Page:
We headed across the Tay Bridge to St Andrews where Claire De Lange informed me this was the first place they went as a family after Con’s chemotherapy. A quick stop off at Spokes to check over Ally’s bike and we were off again. Sun on our backs and only one thing to think about, how many more crashes would we have!

We stopped off at Elie, Largo, Freuchie before heading to Falkand where we would stop for lunch. Here we met a lovely couple simply enjoying the sunshine and having their lunch at the cricket ground as well. After a quick discussion, I found out they were from Carnoustie and took great interest in our Cycle4Con where I happily told them all about the great man and our story. We then headed home, 102 miles later, to complete our first day. Only the one crash, no rain or wind, it was considered a very good day.

Saturday 3rd October

Mum’s birthday. Storm Alex. 135 miles to Aberdeen and back

In Aberdeenshire, on the 3rd October, there was the most rain recorded over a 24 hour period in a century. The 135 mile trip started in the pouring rain at 6.30 am where Ally and I headed to Arbroath. A quick photo and remembering a great story of Con’s innings against them in the Scottish Cup Final we headed north. This is where Ally and I took different routes to reach more cricket clubs. Ally heading west to Strathmore, Perth Doocot, Rossie Priory and home, me the route north to Aberdeenshire CC.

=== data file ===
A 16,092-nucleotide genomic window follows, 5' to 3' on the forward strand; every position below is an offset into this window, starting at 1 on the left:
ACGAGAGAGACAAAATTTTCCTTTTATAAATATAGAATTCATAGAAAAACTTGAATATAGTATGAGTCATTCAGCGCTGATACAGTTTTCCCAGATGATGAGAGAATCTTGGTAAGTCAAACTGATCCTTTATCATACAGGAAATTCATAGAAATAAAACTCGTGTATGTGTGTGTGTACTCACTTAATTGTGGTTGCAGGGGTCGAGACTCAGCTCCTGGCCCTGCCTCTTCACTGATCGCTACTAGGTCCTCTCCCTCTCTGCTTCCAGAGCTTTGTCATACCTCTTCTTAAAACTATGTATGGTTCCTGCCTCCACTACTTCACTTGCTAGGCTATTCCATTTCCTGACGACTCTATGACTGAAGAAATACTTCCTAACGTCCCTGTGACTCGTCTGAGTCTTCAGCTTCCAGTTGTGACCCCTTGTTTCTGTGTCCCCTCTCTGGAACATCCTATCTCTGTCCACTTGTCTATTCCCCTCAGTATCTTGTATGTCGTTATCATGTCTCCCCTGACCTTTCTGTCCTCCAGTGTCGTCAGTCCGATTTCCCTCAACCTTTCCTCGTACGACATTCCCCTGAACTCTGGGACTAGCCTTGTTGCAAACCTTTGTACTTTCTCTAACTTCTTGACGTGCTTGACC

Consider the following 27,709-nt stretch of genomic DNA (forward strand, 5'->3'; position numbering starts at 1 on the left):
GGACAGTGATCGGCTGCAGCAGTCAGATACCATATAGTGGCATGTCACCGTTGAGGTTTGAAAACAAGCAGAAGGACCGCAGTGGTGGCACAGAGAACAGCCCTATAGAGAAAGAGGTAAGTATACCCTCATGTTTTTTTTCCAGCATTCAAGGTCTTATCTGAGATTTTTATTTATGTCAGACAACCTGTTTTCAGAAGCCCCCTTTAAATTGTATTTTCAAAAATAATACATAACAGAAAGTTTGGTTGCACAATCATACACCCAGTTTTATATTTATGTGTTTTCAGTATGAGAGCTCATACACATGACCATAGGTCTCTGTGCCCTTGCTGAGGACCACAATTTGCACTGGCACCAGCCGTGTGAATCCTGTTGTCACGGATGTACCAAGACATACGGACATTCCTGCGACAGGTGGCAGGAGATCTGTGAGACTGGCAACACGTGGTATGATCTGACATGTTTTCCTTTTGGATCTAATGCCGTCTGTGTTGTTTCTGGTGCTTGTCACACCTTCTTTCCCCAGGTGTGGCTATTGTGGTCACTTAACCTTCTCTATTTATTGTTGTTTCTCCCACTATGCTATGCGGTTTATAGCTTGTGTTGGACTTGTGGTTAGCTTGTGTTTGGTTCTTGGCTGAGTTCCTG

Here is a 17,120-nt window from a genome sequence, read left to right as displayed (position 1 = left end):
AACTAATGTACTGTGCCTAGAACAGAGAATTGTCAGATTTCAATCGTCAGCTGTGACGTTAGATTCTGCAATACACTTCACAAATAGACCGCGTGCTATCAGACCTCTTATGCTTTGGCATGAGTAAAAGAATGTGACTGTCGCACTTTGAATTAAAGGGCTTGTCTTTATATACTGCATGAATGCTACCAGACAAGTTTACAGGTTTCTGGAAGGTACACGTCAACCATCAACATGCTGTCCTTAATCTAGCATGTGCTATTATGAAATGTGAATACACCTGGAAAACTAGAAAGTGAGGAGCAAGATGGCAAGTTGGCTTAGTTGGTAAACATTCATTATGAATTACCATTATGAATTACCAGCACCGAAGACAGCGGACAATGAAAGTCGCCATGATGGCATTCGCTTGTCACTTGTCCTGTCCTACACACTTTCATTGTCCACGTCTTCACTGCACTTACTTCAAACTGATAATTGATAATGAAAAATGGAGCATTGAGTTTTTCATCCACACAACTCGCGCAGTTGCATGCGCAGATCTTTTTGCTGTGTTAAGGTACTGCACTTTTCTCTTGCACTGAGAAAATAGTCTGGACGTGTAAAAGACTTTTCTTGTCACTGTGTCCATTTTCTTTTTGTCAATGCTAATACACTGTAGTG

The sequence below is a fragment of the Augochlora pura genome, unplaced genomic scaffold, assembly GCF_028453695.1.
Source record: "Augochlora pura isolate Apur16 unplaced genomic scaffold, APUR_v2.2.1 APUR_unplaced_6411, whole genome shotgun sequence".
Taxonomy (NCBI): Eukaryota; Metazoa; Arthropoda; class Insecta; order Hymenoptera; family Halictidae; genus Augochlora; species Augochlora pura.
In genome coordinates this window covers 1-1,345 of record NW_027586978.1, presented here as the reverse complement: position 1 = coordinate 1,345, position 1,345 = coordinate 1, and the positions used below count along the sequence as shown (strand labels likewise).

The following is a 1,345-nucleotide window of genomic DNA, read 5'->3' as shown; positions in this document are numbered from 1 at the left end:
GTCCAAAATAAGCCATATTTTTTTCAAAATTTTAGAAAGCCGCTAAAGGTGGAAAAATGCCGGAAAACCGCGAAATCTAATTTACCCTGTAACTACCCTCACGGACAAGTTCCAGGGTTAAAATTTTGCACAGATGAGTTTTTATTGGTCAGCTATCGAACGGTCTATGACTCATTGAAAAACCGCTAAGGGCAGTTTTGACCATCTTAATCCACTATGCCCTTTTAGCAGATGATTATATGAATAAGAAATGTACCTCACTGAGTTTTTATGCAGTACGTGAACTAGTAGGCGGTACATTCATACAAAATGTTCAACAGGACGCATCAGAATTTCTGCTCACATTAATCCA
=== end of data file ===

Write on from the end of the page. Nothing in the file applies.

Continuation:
Cycling up past Lunan Bay, you can usually see glorious views across the stunning beaches and the North Sea. But instead, I was met with the heaviest downpour in the century and could hardly see 100 yards in front me, never mind across the North Sea.

I made it to Montrose around 11am, soaked through. A Post Van drew up beside me and pulled his window down on the main road. Naturally, I thought the worst, I either thought something was wrong with my bike I couldn’t feel or I was going to cop some abuse for cycling in these horrendous conditions. What happened next blew me away. A man, around my age, big beard and friendly face simply asked: “Are you ok? I’ve been following your story and it’s amazing what you and Ally are doing”. Instantly I broke down a little bit, but then had the biggest grin on my face. I could not believe that Cycle4Con had managed to reach out to a Postie and cricketer in Montrose named Sherad Mehta who was following my journey and he had come out to find me and wish me luck. Sherad, you truly inspired me to keep going and put on a smile on my face for the rest of the day. I will never forget that moment, and every time I was struggling It made me remember why I was doing this.